Positive Economic Outlook
The British Chambers of Commerce (BCC) latest economic forecast puts the UK in pole position amongst industrialised countries for growth in 2014 - a pretty significant feat, considering some of the dire warnings about the UKs relative performance just a year or two ago.
Yet their forecast also includes some important warnings, because the big structural problems we always hear about from businesses still aren't sorted. Training and skills, a topic discussed so many times here in Norfolk. Infrastructure, which continues to creak, with a key meeting on the NDR next week needing business support being particularly topical. And critically, access to finance for growing businesses. I for one don't believe that we can sustain business investment growth rates of 7-8% unless we see a revolution in this area over the next few years. We are certainly doing our part, by continuing our work with the BCC on a better Business Bank, a bond market for SMEs, more incentives for equity finance and by checking what businesses think about service from banks. That's why this week, together with the FSB and the Treasury, BCC has launched the Business Banking Insight website. As their comment shows, it is all about boosting customer service, transparency, trust and competition in a sector whose behaviour is critical to the future prospects of growing firms.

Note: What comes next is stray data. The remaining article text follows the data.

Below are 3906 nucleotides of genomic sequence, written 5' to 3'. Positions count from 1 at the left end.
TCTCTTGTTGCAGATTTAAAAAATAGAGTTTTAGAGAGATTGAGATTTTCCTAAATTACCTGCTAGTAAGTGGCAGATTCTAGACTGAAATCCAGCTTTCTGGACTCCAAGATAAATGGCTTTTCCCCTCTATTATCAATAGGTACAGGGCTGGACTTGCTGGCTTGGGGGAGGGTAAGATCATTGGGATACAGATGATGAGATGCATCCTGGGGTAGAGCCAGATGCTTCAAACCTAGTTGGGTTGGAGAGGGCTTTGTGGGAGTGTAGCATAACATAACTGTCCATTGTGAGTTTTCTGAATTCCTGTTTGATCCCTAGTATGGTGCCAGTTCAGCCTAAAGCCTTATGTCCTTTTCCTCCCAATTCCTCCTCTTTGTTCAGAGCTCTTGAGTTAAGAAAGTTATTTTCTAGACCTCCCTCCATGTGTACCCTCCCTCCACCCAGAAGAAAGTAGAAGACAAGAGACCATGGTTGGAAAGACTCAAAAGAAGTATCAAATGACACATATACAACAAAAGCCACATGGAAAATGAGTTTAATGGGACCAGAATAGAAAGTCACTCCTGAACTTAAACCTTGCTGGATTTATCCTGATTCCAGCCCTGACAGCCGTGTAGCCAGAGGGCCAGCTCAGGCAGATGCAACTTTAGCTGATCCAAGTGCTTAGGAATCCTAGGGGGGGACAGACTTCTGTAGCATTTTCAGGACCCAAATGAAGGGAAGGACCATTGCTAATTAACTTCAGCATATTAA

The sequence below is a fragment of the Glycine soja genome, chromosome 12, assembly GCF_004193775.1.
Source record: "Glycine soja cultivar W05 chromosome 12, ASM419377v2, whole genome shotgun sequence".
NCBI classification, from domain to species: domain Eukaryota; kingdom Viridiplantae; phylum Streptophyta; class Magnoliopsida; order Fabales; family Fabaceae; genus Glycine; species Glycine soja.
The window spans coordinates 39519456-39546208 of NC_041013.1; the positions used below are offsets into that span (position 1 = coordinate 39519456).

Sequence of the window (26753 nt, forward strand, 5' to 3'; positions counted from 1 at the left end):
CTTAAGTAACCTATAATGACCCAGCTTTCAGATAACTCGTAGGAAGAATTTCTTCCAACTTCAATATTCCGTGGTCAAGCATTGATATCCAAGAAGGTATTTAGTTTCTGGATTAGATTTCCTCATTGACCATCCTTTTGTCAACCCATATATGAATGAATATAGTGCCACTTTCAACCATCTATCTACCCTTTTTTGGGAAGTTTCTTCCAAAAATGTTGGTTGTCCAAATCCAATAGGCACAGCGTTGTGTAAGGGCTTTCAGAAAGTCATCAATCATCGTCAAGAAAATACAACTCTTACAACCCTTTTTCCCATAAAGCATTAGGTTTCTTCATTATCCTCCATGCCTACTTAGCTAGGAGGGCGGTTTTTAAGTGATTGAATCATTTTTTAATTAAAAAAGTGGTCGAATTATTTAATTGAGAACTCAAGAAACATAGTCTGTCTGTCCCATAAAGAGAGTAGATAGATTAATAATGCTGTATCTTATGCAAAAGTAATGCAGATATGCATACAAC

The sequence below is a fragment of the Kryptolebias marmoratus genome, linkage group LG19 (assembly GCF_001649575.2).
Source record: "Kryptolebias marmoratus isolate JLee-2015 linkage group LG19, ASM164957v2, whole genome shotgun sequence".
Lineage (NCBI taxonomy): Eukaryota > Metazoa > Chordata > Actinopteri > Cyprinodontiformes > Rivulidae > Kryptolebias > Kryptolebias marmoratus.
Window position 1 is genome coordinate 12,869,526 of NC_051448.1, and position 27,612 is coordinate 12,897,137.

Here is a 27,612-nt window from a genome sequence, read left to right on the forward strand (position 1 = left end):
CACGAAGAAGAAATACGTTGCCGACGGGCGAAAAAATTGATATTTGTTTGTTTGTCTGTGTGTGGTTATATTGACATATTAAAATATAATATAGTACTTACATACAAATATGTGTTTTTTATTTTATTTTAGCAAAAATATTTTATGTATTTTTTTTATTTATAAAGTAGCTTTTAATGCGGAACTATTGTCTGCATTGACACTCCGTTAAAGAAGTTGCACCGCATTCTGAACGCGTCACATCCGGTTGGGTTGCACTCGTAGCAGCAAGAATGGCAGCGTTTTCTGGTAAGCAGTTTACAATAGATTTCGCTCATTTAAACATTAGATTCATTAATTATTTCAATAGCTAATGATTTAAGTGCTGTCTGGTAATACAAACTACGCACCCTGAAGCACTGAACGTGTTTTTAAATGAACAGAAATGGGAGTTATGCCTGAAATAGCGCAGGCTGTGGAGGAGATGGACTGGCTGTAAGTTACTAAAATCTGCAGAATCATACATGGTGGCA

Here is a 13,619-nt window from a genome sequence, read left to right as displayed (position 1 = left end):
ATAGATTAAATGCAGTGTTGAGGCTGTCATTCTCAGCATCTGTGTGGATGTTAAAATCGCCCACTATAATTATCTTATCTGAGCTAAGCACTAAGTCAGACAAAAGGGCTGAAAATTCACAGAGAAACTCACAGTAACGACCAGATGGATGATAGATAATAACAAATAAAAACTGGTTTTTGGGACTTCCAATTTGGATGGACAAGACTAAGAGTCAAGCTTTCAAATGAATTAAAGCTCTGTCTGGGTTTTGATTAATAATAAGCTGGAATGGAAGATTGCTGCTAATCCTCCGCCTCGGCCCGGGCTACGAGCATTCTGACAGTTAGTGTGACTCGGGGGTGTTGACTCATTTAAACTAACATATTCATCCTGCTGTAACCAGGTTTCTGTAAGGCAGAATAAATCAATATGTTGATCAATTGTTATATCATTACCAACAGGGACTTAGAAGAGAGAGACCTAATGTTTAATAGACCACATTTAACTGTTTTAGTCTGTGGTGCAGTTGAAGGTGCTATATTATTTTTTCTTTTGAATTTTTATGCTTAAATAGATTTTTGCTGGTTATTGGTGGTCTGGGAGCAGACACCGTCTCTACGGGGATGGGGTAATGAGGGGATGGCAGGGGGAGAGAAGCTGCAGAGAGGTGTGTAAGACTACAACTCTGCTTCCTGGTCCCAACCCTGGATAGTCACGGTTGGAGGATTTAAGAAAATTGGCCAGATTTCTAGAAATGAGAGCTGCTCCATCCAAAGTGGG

Similarly, we are also urging the Bank of England to keep official interest rates low for as long as possible - and then raise them only gradually. This will help support business investment, and ensure that the rug is not pulled out from the wider economy by an overly hasty or large rate rise when monetary policy does start to change. Our bet is that this will now take place early in 2015, but in a world of increased political uncertainty there are no guarantees. We will be putting this point direct to the Bank of England when we meet with them next week together with a number of Norfolk Chamber members.
Speaking of uncertainty, the official Scotland referendum campaign gets underway today. From now until 18th September, it will dominate the media and political discourse. We know what firms think about the referendum's impacts, but the people of Scotland will ultimately decide.
Between Scotland and the jockeying for the position of European Commission president in the wake of last week's elections, you could describe it as an interesting time
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